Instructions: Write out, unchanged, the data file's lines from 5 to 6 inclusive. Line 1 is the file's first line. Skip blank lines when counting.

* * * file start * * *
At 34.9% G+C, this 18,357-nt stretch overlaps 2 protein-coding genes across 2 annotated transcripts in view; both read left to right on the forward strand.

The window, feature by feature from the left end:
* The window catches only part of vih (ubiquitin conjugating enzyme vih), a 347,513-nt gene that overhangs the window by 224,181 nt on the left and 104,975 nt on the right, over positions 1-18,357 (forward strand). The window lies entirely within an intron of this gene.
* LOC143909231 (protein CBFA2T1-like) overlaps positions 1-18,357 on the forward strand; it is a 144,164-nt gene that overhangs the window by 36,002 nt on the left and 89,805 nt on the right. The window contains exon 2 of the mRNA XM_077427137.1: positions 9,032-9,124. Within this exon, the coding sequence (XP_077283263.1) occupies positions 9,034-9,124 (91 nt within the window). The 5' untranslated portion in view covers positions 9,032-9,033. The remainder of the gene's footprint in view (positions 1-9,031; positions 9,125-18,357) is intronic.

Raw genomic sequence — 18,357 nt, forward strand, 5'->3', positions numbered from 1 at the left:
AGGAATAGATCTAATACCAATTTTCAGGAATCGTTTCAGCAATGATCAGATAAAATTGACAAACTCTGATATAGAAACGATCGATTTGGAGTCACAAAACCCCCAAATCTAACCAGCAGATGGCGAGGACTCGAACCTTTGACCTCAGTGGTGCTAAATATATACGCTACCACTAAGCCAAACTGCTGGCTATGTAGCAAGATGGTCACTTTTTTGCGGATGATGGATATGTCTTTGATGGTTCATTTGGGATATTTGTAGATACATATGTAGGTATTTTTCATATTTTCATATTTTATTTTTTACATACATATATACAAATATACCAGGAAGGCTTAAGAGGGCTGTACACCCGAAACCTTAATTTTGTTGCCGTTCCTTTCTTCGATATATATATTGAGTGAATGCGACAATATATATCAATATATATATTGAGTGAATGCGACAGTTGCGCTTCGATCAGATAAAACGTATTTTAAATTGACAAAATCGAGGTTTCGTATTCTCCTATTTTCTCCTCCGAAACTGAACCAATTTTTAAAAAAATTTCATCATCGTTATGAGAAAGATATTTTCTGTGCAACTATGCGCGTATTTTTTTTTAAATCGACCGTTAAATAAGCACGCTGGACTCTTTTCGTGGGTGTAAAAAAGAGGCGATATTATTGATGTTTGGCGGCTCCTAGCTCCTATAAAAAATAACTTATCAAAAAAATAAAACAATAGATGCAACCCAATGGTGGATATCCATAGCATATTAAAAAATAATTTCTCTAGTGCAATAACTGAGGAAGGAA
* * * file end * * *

Raw genomic sequence — 18,357 nt, forward strand, 5'->3', positions numbered from 1 at the left:
AGGAATAGATCTAATACCAATTTTCAGGAATCGTTTCAGCAATGATCAGATAAAATTGACAAACTCTGATATAGAAACGATCGATTTGGAGTCACAAAACCCCCAAATCTAACCAGCAGATGGCGAGGACTCGAACCTTTGACCTCAGTGGTGCTAAATATATACGCTACCACTAAGCCAAACTGCTGGCTATGTAGCAAGATGGTCACTTTTTTGCGGATGATGGATATGTCTTTGATGGTTCATTTGGGATATTTGTAGATACATATGTAGGTATTTTTCATATTTTCATATTTTATTTTTTACATACATATATACAAATATACCAGGAAGGCTTAAGAGGGCTGTACACCCGAAACCTTAATTTTGTTGCCGTTCCTTTCTTCGATATATATATTGAGTGAATGCGACAATATATATCAATATATATATTGAGTGAATGCGACAGTTGCGCTTCGATCAGATAAAACGTATTTTAAATTGACAAAATCGAGGTTTCGTATTCTCCTATTTTCTCCTCCGAAACTGAACCAATTTTTAAAAAAATTTCATCATCGTTATGAGAAAGATATTTTCTGTGCAACTATGCGCGTATTTTTTTTTAAATCGACCGTTAAATAAGCACGCTGGACTCTTTTCGTGGGTGTAAAAAAGAGGCGATATTATTGATGTTTGGCGGCTCCTAGCTCCTATAAAAAATAACTTATCAAAAAAATAAAACAATAGATGCAACCCAATGGTGGATATCCATAGCATATTAAAAAATAATTTCTCTAGTGCAATAACTGAGGAAGGAA